We have had applications also from several other great men amongst the natives, and to-day two or three of them came, with their attendants, and sat down amongst the brethren, and received books and heard for themselves. Many of the brale · muns, also have received the word of God, as well as the common people. But I am sorry to have to tell you that we cannot answer all the requests that are made to us for books, and

my chief object in writing to yoa, at this time, is to ask you to have pity apon us, and endeavour to relieve us from the pain of denying the word of life to these needy sinners. Books of any sort will be reo ceived with eagerness.

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*A:s to the effects produced in the minds of the people I can say nothing. One man, however, has been with us for the last three days, and appears a very hopeful character. To-day two or three of his brothers, and some others of his relations, came to take him away : but he would not go. They took him aside and reasoned with him; but he was overheard by one of our native brethren to say, that they might kill him, or burn him, or do whatever they chose, but he would not leave the Christians; that they had told him of the true way of salvation, and back to idolatry he would not go. And he told our brethren, that he had examined both the Hindoo and Mussulman religion, but he never could perceive in any of them, any thing like a sufficient atonement for the demerit of sin; and that he is convinced that what they have told him of the Atonement of Christ, must be the only way of'mercy.

".On our way here, we met with a very pleasing instance in one of the villages at which we stopped. We found a brahmun, who sometime ago had been at Monghyr, and had received a gospel and some other books, reading and expounding them, as he could, to the people; and this he was in the habit of doing. Indeed that very evening that we stopped there, he had been sent for from his kome by some of the people of the village, that they might hear him read what was contained in his new books. He was very much pleased to see our native brethren and staid with them as long as ke could. As we return to Monghyr next week, they will have an opportunity of seeing him again.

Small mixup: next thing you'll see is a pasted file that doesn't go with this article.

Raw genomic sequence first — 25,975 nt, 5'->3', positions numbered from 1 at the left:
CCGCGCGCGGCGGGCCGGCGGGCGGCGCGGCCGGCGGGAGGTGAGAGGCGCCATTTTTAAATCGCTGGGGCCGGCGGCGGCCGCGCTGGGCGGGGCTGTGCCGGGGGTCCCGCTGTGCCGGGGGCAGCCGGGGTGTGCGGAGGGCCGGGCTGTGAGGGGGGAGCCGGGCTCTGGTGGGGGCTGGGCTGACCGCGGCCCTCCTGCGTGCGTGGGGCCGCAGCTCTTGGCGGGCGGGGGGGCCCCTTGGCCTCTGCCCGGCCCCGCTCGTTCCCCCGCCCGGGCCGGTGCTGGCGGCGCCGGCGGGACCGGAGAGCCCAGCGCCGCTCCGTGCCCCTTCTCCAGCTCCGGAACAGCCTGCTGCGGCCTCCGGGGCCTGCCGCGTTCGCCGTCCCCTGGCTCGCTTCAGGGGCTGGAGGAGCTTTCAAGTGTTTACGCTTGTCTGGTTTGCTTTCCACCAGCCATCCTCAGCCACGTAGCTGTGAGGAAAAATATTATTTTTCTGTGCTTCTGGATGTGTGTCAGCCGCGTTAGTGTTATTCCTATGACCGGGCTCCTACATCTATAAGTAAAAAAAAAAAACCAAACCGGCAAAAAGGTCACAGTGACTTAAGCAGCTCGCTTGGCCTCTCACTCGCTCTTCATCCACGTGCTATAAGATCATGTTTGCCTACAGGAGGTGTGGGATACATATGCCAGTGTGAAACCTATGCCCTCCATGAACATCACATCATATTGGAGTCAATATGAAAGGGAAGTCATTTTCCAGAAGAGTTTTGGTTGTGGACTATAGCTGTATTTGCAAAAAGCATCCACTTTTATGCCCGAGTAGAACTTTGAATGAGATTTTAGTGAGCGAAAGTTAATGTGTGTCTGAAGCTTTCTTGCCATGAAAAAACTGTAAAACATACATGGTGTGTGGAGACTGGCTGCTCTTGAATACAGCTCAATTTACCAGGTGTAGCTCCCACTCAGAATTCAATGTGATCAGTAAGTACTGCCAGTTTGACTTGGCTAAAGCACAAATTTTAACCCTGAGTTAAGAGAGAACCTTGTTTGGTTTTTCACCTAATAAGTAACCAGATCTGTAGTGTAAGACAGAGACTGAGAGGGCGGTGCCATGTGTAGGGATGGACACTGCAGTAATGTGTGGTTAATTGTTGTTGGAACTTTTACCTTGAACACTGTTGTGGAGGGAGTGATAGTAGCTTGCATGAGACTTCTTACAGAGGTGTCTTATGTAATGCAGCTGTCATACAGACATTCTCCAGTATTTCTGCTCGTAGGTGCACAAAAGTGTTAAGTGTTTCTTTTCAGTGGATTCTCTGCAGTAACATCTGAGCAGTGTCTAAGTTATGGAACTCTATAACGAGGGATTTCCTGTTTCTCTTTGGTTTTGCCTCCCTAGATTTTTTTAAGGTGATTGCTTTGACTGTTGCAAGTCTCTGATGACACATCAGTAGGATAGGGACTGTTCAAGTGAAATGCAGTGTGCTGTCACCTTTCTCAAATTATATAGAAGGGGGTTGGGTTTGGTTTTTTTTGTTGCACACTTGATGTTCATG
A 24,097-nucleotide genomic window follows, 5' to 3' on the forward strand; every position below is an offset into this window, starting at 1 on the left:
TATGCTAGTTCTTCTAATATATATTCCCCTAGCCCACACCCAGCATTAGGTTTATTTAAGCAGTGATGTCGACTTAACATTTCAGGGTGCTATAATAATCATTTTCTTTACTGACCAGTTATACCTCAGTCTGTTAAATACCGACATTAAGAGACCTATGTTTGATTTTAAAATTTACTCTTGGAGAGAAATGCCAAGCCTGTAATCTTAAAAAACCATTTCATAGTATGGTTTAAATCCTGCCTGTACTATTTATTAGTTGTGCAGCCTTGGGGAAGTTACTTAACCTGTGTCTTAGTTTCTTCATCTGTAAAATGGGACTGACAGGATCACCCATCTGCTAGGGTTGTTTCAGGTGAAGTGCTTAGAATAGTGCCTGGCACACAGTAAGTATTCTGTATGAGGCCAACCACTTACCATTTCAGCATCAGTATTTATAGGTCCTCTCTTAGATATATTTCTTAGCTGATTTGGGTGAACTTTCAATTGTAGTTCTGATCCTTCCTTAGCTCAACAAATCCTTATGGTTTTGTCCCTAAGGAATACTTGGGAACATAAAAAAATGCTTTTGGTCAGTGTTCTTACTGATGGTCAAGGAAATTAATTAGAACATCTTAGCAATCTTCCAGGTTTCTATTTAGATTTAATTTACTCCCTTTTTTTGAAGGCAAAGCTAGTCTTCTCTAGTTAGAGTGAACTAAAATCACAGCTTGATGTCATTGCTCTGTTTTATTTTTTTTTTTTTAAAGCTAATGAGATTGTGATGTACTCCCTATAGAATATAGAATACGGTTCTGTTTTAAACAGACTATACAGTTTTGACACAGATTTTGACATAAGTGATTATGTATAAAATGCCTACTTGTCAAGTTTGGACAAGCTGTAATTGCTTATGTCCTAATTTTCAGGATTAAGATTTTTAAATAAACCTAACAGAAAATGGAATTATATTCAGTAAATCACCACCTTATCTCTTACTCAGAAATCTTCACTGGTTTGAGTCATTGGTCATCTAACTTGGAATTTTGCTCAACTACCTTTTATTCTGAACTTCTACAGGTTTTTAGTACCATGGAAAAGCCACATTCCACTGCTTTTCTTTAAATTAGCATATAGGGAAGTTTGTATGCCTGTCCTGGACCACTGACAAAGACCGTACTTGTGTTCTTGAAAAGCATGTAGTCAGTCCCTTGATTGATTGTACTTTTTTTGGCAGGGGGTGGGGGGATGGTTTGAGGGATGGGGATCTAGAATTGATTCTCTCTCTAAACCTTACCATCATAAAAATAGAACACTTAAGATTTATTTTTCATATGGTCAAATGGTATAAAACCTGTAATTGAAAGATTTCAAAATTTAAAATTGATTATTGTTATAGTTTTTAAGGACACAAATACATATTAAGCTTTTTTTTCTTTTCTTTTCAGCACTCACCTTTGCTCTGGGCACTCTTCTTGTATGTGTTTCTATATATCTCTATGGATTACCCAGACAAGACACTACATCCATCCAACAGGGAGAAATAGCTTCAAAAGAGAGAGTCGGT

“ Last Sabbath I spent at Digah, and had a good congregation, particularly consisting of soldiers. Mrs. Rowe and all her family. were well. Mr. Dyer writes me, that the Society hopes to supply that station in a few months.

“P.S.- Poor Hingham Misr died on the 26th, in the act of praye er to God. We had just used our exertions to relieve him out of his difficulties, and bring him again to Mongbyr, and in three days after his return, he was seized with fever, and died in about a week. For some time before, he had been very earnest in exhorting his fellow-countrymen to believe the gospel ; and on his return to us though he was then well, he yet looked as if earth were to be no longer his home. From the little I saw of bim, my heart was strongly knit to him, and his loss has made me very sorrowful.”